FAM6A; PRLMNS; hDIS3L2
The DIS3L2 gene is associated with autosomal recessive Perlman syndrome (MedGen UID: 162909). Additionally, the DIS3L2 gene has preliminary evidence supporting a correlation with autosomal dominant non-syndromic Wilms tumor (PMID: 25670083).
Order this gene as a single gene test.
Invitae tests that include this gene:
DIS3L2 gene encodes a nuclear ribonuclease that is part of the exosome complex involved in RNA metabolism and control of cell growth and division.
MedGen UID: 162909
The DIS3L2 gene is associated with autosomal recessive Perlman syndrome.
Perlman syndrome is an overgrowth disorder characterized by polyhydramnios, fetal ascites, fetal/neonatal macrosomia, hypotonia, organomegaly, renal dysplasia, nephroblastomatosis, and high risk of Wilms tumor (PMID: 23613427).
Additional findings include diaphragmatic hernia, volvulus, distal ileal atresia, hypertrophy of the islets of Langerhans, hyperinsulinism, interrupted aortic arch, cryptorchidism, characteristic facial features (inverted V-shaped upper lip, prominent forehead, deep-set eyes, broad and flat nasal bridge, micrognathia, upsweep of anterior scalp hair, low-set ears), corpus callosum agenesis, cerebral atrophy, grey matter heterotopias, white matter hypoplasia, and developmental delay (PMID: 22306653, 18780370).
The incidence of Wilms tumor in those who survive the neonatal period has been estimated at 64% (PMID: 18780370). The tumor is diagnosed at an earlier age compared with sporadic cases (less than 2 years versus 3-4 years of age, respectively), and there is a high frequency of bilateral tumors (55%) (PMID: 22306653). Histologic examination of the kidneys in individuals with Perlman syndrome frequently shows nephroblastomatosis, which is a precursor lesion for Wilms tumor (PMID: 22306653).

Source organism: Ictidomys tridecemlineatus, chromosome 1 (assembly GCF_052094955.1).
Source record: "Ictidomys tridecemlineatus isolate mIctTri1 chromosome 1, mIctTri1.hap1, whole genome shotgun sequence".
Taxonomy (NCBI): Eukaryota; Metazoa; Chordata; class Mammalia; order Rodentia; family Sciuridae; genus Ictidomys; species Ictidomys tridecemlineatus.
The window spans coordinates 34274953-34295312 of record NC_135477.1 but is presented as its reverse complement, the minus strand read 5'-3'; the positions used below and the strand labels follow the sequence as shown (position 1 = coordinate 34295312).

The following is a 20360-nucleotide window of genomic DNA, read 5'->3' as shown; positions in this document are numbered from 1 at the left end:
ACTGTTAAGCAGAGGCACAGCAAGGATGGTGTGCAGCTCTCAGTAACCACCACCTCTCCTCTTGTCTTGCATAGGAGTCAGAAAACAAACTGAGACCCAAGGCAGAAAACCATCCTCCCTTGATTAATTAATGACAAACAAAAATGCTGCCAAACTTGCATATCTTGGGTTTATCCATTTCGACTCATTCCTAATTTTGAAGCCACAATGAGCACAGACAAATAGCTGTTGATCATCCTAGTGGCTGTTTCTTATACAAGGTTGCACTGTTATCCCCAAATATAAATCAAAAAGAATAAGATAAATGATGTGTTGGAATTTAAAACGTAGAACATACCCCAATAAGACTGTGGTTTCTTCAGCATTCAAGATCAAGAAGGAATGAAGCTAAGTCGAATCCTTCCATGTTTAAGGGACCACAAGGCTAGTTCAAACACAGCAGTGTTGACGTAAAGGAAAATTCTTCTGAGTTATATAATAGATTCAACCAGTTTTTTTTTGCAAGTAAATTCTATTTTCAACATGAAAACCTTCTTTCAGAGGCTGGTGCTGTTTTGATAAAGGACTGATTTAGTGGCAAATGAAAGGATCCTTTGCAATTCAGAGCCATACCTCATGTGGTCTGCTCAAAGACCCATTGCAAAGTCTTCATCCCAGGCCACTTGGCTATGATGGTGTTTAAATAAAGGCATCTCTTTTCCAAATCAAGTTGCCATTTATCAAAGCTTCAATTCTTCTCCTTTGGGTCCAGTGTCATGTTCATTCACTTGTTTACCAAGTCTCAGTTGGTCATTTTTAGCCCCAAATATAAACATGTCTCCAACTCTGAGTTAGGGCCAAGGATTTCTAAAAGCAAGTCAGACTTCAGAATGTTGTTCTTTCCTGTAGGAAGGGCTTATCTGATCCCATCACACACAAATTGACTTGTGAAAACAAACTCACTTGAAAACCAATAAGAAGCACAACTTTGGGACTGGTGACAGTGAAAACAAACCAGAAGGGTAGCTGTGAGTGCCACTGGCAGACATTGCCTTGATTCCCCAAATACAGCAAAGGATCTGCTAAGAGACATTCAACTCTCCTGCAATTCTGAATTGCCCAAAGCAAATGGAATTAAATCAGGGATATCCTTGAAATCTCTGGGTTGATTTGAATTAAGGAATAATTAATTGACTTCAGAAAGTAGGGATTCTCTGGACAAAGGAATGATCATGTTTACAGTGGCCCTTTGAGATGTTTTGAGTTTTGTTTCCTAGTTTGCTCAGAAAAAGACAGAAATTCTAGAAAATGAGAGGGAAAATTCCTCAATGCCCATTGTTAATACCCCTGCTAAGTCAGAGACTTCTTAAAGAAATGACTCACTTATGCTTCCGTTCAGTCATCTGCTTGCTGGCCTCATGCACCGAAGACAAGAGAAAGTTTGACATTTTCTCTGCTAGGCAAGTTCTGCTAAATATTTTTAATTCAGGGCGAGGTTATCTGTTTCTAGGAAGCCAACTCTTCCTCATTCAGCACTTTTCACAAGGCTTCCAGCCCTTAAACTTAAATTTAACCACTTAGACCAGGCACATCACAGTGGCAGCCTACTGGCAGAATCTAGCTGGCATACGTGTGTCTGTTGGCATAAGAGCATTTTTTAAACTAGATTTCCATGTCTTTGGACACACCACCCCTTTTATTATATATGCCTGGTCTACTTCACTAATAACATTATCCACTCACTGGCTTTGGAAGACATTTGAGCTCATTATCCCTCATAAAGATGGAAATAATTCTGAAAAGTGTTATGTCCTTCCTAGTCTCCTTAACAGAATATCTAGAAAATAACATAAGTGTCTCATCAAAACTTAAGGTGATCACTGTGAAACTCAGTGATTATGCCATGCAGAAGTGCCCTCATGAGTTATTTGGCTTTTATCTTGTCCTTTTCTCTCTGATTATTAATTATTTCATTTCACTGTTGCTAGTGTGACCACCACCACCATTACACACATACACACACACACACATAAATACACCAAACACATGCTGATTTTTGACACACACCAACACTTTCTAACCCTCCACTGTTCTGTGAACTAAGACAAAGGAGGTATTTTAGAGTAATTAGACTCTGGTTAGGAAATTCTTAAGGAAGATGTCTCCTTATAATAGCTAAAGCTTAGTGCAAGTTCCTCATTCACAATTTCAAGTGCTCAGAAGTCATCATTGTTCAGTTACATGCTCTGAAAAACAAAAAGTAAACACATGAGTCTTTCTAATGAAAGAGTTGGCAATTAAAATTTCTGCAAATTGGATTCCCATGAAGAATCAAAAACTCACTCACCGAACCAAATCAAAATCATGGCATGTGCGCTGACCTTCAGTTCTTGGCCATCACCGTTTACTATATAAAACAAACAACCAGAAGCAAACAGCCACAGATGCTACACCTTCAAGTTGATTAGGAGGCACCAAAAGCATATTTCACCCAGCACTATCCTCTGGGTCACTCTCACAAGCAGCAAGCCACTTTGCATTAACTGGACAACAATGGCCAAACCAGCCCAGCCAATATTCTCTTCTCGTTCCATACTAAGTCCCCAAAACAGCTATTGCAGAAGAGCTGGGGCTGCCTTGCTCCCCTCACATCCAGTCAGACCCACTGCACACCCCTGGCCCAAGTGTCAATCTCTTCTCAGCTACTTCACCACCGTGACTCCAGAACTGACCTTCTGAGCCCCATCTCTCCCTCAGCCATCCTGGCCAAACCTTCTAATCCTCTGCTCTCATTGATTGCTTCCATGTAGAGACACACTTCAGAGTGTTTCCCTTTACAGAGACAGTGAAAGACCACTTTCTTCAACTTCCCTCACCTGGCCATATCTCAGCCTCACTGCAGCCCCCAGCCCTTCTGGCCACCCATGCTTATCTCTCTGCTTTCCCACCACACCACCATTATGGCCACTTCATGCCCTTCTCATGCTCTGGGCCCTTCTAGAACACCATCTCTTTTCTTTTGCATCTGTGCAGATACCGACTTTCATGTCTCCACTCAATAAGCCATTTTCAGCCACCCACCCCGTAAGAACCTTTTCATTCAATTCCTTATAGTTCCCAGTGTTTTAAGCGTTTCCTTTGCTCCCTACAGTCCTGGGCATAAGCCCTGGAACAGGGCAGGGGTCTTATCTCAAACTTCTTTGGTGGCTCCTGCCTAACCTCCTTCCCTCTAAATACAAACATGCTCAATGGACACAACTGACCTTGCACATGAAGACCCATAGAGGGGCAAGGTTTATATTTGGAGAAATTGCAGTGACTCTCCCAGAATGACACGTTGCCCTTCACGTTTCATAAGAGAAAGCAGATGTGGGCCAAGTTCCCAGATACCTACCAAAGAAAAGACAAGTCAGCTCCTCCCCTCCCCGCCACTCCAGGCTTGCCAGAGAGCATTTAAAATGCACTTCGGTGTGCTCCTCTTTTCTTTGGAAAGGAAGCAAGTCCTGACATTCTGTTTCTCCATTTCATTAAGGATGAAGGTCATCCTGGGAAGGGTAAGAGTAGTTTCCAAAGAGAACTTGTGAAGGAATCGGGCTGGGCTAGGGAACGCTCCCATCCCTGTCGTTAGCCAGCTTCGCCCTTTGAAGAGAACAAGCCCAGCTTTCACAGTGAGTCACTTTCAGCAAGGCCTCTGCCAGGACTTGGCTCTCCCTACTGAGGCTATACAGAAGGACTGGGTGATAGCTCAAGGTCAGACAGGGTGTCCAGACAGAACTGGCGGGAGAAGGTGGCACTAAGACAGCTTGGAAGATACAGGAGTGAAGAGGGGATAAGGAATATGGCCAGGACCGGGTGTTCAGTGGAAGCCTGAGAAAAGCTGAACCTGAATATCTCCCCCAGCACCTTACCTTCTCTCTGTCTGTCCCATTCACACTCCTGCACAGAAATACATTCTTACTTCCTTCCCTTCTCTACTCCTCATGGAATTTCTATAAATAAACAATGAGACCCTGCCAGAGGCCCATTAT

The DIS3L2 gene has high sequence similarity with catalytic exosome subunits that function as 3’-5’-exoribonucleases. 3’-5’-exoribonucleases mediate the degradation of mRNAs that have been polyuridylated at the 3’ end. The transcript is essential for ensuring correct mitosis, regulation of cell proliferation, and is believed to play a role in the maintenance of embryonic stem cells (UniProtKB – Q8IYB7 (DI3L2_HUMAN). Accessed April 2016).
Perlman syndrome is an autosomal recessive condition that results when an individual inherits a pathogenic DIS3L2 variant from each parent. For there to be a risk of Perlman syndrome in offspring, both the patient and their partner would each have to carry a pathogenic variant in DIS3L2. In this case, the risk of having have an affected child is 25%.
It is suggested that management for Perlman syndrome be supportive and multidisciplinary (Orphanet: ORPHA2849. Perlman syndrome. Accessed April 2016). Lapunzina has proposed the following medical management protocol (PMID: 16010678):
An individual’s cancer risk and medical management are not determined by genetic test results alone. Overall cancer risk assessment incorporates additional factors, including personal medical history, family history, and any available genetic information that may result in a personalized plan for cancer prevention and surveillance.